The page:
In order to assess whether variations affecting DNA mismatch repair (MMR) genes are pathogenic and hence predisposing to Lynch syndrome (LS), a three-step assessment model has been proposed. Where LS is suspected based on family history, STEP1 is dedicated to the identification of the causative MMR gene and the variation within it. Thereafter, in STEP2 of the assessment model, the effect of the variation on the function of the protein is assessed in an in vitro MMR and in silico assays. Where LS cannot be confirmed or ruled out in STEP2, the more specific biochemical laboratory assays such as analyzing the effect of the variation on expression, localization, and interaction of the protein are required in STEP3. Here, we verified the proposed three-step assessment model and its ability to distinguish pathogenic MMR variations from variants of uncertain significance (VUS) by utilizing the clinical as well as the laboratory and in silico data of 37 MLH1, 26 MSH2, and 11 MSH6 variations. The proposed model was shown to be appropriate and proceed logically in assessing the pathogenicity of MMR variations. In fact, for MMR deficient MSH2 and MLH1 variations the first two steps seem to be sufficient as STEP3 provides no imperative information concerning the variant pathogenicity. However, the importance of STEP3 is seen in the assessment of MMR proficient variations showing discrepant in silico results as their pathogenicity cannot be confirmed or ruled out after STEP2. MSH6 variations may be applicable to the model if appropriate selection in terms of ruling out MLH1 and MSH2 variations and MLH1 promoter hypermethylation is ensured prior to the completion of STEP2. In conclusion, taking into consideration the susceptibility gene the three-step model can be utilized in an appropriate and efficient manner to determine the pathogenicity of MMR gene variations.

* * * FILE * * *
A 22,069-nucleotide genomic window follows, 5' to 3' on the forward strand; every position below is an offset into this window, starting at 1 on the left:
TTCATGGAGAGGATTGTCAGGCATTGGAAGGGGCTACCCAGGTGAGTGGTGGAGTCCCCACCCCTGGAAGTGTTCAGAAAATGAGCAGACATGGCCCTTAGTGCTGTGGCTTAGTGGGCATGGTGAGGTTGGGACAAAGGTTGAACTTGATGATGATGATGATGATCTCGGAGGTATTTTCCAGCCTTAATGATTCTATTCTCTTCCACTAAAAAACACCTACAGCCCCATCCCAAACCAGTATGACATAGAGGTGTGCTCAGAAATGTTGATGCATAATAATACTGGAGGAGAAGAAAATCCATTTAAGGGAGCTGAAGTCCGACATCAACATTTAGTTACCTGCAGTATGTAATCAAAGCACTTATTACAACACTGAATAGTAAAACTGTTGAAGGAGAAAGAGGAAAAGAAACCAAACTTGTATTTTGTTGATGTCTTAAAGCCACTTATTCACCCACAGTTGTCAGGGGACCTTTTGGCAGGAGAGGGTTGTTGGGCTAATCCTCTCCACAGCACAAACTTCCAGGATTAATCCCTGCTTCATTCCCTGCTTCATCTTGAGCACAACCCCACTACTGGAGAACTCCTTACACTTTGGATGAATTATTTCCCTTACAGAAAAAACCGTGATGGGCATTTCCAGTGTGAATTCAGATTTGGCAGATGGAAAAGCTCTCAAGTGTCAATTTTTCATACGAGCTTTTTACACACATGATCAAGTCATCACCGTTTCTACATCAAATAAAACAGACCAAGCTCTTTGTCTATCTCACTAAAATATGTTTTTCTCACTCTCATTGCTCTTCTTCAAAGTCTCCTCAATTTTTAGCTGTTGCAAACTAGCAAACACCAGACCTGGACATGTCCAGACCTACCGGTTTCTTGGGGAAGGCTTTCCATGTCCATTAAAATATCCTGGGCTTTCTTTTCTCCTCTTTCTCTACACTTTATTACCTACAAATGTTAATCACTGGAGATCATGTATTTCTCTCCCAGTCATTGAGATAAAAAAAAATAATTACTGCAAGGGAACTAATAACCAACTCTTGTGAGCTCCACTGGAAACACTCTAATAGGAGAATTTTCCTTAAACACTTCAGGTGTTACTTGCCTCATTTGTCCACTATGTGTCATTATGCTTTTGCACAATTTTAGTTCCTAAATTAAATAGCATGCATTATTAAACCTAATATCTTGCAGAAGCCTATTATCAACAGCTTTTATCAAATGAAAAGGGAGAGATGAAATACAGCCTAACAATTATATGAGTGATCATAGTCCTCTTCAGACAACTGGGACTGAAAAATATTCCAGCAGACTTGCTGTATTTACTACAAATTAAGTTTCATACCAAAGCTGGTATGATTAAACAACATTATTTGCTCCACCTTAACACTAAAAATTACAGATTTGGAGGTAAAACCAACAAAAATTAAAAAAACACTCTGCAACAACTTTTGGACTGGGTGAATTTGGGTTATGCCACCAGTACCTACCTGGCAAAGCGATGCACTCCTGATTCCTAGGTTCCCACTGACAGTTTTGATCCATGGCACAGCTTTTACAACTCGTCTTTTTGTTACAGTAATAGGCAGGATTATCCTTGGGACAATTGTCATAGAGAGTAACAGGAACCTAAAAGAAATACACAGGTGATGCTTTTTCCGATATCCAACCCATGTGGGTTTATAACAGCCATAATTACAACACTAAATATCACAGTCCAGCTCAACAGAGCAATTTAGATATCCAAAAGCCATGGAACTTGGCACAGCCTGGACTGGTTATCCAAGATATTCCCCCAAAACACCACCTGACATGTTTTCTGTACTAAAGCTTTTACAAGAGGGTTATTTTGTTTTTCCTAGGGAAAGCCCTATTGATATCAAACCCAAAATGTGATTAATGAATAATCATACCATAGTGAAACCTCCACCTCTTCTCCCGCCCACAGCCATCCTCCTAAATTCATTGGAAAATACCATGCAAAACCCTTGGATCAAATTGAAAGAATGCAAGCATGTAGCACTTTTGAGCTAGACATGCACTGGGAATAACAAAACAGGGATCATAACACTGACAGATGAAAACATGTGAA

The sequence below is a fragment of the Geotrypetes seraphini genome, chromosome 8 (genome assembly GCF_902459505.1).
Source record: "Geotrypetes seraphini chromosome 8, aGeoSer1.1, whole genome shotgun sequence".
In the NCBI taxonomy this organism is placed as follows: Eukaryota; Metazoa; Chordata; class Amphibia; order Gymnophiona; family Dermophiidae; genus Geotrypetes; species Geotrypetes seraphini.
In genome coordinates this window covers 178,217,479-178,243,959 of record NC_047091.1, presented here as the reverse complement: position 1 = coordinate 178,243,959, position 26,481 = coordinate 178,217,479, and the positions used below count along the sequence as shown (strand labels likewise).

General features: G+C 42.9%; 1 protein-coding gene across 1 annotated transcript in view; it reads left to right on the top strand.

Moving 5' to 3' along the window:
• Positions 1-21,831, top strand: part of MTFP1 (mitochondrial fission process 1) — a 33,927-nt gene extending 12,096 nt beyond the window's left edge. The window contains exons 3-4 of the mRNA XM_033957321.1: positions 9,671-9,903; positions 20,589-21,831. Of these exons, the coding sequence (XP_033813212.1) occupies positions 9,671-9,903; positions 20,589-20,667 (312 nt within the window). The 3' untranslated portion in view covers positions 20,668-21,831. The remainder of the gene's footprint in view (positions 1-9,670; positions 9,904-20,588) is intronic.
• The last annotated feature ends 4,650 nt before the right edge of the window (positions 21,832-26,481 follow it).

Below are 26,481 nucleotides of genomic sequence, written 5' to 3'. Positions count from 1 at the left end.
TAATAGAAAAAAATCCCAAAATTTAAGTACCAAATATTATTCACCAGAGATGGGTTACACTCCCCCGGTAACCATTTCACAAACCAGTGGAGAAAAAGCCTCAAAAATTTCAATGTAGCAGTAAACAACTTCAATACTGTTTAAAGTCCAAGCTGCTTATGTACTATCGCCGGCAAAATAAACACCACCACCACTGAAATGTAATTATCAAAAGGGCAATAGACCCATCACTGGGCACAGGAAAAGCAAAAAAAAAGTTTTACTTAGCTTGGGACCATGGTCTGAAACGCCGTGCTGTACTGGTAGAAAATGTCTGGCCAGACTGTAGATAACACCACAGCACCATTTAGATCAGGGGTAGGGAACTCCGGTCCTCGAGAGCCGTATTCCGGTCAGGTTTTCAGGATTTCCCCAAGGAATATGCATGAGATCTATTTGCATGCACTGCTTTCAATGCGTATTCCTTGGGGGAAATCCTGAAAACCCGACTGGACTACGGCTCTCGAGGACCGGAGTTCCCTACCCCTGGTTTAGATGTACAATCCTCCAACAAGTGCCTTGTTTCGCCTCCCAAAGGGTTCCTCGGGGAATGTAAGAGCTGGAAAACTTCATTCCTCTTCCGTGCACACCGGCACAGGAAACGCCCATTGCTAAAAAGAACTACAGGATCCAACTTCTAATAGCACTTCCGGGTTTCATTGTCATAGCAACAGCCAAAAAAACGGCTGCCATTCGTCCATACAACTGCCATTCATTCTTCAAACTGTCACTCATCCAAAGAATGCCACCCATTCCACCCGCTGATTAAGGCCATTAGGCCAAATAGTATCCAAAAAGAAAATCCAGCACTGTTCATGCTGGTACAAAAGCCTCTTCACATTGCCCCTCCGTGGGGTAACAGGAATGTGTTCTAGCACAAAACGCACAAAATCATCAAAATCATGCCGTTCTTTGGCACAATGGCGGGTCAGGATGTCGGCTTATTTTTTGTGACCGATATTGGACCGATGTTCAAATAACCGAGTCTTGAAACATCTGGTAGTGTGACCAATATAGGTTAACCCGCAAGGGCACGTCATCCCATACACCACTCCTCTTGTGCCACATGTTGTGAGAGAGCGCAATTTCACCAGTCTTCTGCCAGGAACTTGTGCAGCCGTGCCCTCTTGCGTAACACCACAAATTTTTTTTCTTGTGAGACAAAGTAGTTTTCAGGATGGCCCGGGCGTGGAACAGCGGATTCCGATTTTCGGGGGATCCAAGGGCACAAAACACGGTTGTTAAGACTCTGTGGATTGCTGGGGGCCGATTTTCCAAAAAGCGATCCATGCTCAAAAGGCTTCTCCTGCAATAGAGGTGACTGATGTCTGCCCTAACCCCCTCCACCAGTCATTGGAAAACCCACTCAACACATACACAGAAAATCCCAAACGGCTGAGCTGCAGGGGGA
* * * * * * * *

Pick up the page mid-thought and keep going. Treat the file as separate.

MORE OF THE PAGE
© 2010 Wiley-Liss, Inc.